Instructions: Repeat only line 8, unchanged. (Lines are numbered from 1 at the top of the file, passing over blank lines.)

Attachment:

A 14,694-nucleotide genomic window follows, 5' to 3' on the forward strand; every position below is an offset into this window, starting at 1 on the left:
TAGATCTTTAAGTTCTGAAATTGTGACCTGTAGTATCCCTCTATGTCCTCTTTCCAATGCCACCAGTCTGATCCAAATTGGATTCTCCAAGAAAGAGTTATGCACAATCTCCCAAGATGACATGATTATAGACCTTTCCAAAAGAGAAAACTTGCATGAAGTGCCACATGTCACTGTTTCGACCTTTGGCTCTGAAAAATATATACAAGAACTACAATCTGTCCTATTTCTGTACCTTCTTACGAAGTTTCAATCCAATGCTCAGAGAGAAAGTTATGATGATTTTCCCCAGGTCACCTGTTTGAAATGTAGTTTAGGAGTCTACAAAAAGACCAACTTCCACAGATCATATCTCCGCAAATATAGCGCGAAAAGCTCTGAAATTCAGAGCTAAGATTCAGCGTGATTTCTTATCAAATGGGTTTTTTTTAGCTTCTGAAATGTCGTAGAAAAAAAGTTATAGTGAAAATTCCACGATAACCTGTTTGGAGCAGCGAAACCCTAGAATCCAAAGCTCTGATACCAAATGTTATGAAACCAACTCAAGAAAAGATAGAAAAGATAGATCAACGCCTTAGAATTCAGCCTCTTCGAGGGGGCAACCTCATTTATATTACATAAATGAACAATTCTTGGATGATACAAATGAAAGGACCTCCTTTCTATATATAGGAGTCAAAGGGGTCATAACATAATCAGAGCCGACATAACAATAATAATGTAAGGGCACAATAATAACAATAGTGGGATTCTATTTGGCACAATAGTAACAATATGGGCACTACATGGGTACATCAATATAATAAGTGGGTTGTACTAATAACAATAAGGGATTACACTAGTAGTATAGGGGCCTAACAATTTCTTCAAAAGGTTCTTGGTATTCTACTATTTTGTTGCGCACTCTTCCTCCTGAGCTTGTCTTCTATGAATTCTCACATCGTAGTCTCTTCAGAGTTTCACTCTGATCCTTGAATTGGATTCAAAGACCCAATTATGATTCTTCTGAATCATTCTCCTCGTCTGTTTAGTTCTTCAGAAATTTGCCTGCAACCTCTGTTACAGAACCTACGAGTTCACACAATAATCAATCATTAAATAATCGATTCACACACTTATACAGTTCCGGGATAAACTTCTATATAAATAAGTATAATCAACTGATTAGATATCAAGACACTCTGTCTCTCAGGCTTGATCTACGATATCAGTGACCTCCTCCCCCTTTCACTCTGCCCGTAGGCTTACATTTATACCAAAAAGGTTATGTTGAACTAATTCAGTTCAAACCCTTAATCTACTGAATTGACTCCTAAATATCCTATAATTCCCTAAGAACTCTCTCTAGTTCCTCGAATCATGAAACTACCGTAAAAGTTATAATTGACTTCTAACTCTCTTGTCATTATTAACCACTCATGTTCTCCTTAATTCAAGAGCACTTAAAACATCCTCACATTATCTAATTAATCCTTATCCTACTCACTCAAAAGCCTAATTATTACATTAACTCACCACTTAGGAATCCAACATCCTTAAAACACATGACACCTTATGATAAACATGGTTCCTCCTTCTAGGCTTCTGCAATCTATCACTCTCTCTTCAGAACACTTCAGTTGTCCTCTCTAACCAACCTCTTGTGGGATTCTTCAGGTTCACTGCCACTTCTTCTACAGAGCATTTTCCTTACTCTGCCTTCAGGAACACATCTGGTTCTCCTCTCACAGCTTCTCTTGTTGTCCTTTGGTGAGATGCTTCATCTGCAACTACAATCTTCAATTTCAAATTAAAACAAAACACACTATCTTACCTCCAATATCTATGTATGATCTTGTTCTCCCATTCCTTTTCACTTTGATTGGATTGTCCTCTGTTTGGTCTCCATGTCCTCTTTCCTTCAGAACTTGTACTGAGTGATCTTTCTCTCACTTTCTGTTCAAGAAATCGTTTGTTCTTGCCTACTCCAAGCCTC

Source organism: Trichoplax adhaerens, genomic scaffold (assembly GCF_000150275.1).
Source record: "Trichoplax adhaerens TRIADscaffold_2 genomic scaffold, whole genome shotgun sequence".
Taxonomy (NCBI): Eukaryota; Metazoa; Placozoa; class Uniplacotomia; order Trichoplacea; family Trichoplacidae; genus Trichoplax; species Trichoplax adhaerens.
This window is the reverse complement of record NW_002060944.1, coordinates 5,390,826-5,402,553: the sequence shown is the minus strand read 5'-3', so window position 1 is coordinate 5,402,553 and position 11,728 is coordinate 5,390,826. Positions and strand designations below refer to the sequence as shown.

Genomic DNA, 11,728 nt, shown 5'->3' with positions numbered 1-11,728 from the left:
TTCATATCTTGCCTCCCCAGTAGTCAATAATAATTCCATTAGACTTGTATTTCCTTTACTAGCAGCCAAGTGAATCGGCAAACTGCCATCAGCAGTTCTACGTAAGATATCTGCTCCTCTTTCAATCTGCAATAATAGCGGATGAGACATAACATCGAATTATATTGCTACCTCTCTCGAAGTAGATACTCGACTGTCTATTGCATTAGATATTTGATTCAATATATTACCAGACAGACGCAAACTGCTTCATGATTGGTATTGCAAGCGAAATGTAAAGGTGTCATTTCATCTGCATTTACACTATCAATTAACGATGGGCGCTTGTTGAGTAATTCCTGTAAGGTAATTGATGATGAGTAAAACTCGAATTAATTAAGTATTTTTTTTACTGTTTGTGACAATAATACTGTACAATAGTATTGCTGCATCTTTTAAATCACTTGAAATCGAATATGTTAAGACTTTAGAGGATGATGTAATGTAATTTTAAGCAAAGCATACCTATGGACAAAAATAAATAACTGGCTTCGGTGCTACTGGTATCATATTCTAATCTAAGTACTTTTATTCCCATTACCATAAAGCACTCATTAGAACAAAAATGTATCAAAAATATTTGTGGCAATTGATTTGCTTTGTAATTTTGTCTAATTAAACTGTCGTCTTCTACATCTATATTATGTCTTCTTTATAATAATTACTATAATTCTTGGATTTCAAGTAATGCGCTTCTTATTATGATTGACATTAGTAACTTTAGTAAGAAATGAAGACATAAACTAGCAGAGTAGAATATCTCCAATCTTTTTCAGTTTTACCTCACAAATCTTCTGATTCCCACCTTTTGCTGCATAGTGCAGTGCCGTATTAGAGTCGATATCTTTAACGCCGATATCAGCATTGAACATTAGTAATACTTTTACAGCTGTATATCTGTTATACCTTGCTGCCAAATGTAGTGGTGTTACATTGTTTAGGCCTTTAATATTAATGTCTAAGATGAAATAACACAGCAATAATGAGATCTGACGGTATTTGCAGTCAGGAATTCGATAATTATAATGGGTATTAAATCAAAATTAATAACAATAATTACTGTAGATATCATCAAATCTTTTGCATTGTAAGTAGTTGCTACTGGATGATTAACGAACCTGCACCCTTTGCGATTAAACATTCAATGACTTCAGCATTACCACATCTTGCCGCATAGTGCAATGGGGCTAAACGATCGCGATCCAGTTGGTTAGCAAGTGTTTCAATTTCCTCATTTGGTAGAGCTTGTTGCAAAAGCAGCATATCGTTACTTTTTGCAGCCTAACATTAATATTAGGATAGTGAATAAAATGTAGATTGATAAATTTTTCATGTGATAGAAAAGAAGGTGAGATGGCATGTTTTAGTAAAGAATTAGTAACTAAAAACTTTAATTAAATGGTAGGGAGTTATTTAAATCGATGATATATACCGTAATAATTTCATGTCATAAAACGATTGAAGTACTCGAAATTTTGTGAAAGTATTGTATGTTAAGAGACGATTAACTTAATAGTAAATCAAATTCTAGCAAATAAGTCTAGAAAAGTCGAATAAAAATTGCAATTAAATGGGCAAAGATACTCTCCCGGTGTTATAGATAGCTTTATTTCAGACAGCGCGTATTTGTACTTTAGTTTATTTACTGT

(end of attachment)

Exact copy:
TTCATATCTTGCCTCCCCAGTAGTCAATAATAATTCCATTAGACTTGTATTTCCTTTACTAGCAGCCAAGTGAATCGGCAAACTGCCATCAGCAGTTCTACGTAAGATATCTGCTCCTCTTTCAATCTGCAATAATAGCGGATGAGACATAACATCGAATTATATTGCTACCTCTCTCGAAGTAGATACTCGACTGTCTATTGCATTAGATATTTGATTCAATATATTACCAGACAGACGCAAACTGCTTCATGATTGGTATTGCAAGCGAAATGTAAAGGTGTCATTTCATCTGCATTTACACTATCAATTAACGATGGGCGCTTGTTGAGTAATTCCTGTAAGGTAATTGATGATGAGTAAAACTCGAATTAATTAAGTATTTTTTTTACTGTTTGTGACAATAATACTGTACAATAGTATTGCTGCATCTTTTAAATCACTTGAAATCGAATATGTTAAGACTTTAGAGGATGATGTAATGTAATTTTAAGCAAAGCATACCTATGGACAAAAATAAATAACTGGCTTCGGTGCTACTGGTATCATATTCTAATCTAAGTACTTTTATTCCCATTACCATAAAGCACTCATTAGAACAAAAATGTATCAAAAATATTTGTGGCAATTGATTTGCTTTGTAATTTTGTCTAATTAAACTGTCGTCTTCTACATCTATATTATGTCTTCTTTATAATAATTACTATAATTCTTGGATTTCAAGTAATGCGCTTCTTATTATGATTGACATTAGTAACTTTAGTAAGAAATGAAGACATAAACTAGCAGAGTAGAATATCTCCAATCTTTTTCAGTTTTACCTCACAAATCTTCTGATTCCCACCTTTTGCTGCATAGTGCAGTGCCGTATTAGAGTCGATATCTTTAACGCCGATATCAGCATTGAACATTAGTAATACTTTTACAGCTGTATATCTGTTATACCTTGCTGCCAAATGTAGTGGTGTTACATTGTTTAGGCCTTTAATATTAATGTCTAAGATGAAATAACACAGCAATAATGAGATCTGACGGTATTTGCAGTCAGGAATTCGATAATTATAATGGGTATTAAATCAAAATTAATAACAATAATTACTGTAGATATCATCAAATCTTTTGCATTGTAAGTAGTTGCTACTGGATGATTAACGAACCTGCACCCTTTGCGATTAAACATTCAATGACTTCAGCATTACCACATCTTGCCGCATAGTGCAATGGGGCTAAACGATCGCGATCCAGTTGGTTAGCAAGTGTTTCAATTTCCTCATTTGGTAGAGCTTGTTGCAAAAGCAGCATATCGTTACTTTTTGCAGCCTAACATTAATATTAGGATAGTGAATAAAATGTAGATTGATAAATTTTTCATGTGATAGAAAAGAAGGTGAGATGGCATGTTTTAGTAAAGAATTAGTAACTAAAAACTTTAATTAAATGGTAGGGAGTTATTTAAATCGATGATATATACCGTAATAATTTCATGTCATAAAACGATTGAAGTACTCGAAATTTTGTGAAAGTATTGTATGTTAAGAGACGATTAACTTAATAGTAAATCAAATTCTAGCAAATAAGTCTAGAAAAGTCGAATAAAAATTGCAATTAAATGGGCAAAGATACTCTCCCGGTGTTATAGATAGCTTTATTTCAGACAGCGCGTATTTGTACTTTAGTTTATTTACTGT